United States District Court, W.D. Pennsylvania
CHAD KAPOLKA AND BRETT TURRENTINE, Individually and on behalf of all Others Similarly Situated, Plaintiffs,
ANCHOR DRILLING FLUIDS USA, LLC and Q'MAX AMERICA, INC. Defendants.
Nicholas Ranjan, United States District Judge.
the Court is Plaintiffs' Amended Motion to Approve
Collective Action Settlement, [ECF 50], requesting
that the Court approve the parties' agreement to settle
Plaintiffs' claims under the Fair Labor Standards Act
(“FLSA”). [ECF 50]. The parties have
revised their proposed settlement agreement to address
concerns raised by the Court in its September 3, 2019, order.
[ECF 49]. After careful consideration, the Court
will approve the amended agreement.
Discussion & Analysis
of the public interest in FLSA rights, there are only two
ways that FLSA claims can be settled or compromised by
employees[.]” Adams v. Bayview Asset Mgmt.,
LLC, 11 F.Supp.3d 474, 476 (E.D. Pa. 2014). The first is
a compromise supervised by the Department of Labor under 29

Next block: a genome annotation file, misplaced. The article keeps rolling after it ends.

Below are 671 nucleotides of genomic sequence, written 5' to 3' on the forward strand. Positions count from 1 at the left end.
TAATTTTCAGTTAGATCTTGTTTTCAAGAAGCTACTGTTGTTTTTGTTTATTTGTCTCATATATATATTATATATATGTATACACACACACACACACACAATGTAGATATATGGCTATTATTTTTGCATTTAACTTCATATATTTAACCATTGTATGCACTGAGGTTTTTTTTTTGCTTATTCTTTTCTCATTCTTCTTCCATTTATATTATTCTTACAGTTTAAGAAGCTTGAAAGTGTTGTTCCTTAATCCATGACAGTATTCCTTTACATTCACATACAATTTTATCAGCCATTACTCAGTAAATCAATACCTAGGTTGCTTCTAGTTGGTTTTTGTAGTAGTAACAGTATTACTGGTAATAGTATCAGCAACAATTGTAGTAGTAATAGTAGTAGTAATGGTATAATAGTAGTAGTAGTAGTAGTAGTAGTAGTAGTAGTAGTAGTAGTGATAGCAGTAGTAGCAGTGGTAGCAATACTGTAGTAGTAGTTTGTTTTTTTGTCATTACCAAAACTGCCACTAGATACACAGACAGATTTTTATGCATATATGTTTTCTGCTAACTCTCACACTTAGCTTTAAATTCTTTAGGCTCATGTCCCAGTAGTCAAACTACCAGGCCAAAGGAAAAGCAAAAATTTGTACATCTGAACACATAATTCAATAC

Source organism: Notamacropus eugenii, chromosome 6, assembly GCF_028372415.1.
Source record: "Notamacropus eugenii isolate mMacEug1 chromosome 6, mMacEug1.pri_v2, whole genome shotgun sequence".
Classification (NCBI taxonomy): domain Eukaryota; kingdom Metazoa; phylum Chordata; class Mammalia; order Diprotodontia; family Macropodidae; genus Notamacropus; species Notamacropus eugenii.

U.S.C. § 216(c). Id. The second is a
“district court-approved compromise” under 29
U.S.C. § 216(b). Id. This case falls into the
latter bucket, and Plaintiffs request the Court's
approval of the proposed settlement agreement attached to
their motion as Exhibit 1. [ECF 50-1].
parties present to the district court a proposed [FLSA]
settlement, the district court may enter a stipulated
judgment if it determines that the compromise reached is a
fair and reasonable resolution of a bona fide dispute over
FLSA provisions rather than a mere waiver of statutory rights
brought about by an employer's overreaching.”
Cuttic v. Crozer-Chester Med. Ctr., 868 F.Supp.2d
464, 466 (E.D. Pa. 2012) (internal quotation marks
omitted); see also Vargas v. Gen. Nutrition Centers,
Inc., No. 2:10-cv-867, 2015 WL 4155449, at *1 (W.D. Pa.
Mar. 20, 2015) (same). The FLSA's provisions
“are mandatory and not subject to negotiation and
bargaining between employers and employees because allowing